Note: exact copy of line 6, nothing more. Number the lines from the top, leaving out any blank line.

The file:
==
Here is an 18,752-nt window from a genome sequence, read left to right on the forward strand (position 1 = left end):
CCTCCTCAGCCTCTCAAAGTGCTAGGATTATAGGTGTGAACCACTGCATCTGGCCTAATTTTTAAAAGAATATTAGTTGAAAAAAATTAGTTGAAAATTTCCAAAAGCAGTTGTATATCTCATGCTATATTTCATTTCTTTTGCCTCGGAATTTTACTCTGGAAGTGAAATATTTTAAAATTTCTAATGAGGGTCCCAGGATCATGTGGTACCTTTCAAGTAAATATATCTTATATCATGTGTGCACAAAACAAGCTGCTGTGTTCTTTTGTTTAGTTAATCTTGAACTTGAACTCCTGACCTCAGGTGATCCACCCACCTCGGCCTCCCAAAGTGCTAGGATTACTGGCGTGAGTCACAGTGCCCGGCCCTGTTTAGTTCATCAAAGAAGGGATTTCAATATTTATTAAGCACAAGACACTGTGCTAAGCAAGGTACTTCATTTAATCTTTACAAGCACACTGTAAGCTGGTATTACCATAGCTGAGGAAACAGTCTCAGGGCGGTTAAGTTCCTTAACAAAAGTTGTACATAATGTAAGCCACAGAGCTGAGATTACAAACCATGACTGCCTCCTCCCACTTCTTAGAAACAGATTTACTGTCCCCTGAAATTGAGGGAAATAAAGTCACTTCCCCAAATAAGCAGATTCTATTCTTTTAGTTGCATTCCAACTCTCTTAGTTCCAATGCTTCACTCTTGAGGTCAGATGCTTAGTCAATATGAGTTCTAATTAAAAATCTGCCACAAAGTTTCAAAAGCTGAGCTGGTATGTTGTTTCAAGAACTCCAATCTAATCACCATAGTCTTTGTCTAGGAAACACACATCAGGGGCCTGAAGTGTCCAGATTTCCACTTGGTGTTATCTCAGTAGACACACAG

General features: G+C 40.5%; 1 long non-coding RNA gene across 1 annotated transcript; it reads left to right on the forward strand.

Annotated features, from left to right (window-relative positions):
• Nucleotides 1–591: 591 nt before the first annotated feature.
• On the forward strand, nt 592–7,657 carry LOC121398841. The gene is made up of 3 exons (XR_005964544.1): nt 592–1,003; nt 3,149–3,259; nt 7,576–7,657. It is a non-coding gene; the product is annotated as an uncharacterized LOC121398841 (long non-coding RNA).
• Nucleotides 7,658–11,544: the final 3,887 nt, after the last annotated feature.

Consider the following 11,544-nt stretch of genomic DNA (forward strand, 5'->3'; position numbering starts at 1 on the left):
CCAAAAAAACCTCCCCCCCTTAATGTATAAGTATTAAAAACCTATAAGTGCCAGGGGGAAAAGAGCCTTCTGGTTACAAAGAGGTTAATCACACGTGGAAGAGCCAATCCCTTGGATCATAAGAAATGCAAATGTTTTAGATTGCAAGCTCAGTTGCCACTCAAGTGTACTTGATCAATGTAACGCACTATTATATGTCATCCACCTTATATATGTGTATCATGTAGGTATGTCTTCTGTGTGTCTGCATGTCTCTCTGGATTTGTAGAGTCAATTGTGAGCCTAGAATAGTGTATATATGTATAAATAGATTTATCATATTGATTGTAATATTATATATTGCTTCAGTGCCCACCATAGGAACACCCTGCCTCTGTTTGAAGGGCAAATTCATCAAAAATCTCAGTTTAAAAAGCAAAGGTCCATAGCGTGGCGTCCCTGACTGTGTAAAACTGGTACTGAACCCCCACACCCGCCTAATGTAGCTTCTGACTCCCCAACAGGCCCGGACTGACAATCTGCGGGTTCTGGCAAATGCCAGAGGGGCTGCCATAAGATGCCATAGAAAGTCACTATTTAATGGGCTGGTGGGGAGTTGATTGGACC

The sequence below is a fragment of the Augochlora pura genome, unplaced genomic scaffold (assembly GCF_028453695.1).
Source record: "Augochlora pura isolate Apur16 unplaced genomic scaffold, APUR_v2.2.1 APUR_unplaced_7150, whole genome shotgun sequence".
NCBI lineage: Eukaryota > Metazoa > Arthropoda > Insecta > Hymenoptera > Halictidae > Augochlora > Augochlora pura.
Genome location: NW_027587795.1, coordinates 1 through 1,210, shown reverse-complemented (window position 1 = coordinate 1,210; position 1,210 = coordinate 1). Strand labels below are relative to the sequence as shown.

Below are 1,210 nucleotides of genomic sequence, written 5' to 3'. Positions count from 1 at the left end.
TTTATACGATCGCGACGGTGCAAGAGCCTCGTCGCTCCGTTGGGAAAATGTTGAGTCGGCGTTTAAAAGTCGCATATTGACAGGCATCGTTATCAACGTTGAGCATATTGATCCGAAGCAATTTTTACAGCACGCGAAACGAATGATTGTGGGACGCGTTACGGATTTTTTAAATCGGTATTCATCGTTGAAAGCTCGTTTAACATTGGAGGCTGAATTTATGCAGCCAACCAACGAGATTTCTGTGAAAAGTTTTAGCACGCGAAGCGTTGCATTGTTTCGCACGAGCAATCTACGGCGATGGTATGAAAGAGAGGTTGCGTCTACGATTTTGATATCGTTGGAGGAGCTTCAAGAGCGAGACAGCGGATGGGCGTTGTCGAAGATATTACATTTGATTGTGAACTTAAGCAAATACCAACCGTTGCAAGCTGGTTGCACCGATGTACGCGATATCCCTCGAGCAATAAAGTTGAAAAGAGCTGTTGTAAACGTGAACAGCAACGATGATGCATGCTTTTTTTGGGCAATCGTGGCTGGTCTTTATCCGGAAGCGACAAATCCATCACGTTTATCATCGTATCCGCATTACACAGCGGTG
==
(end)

• On the forward strand, nt 592–7,657 carry LOC121398841. The gene is made up of 3 exons (XR_005964544.1): nt 592–1,003; nt 3,149–3,259; nt 7,576–7,657. It is a non-coding gene; the product is annotated as an uncharacterized LOC121398841 (long non-coding RNA).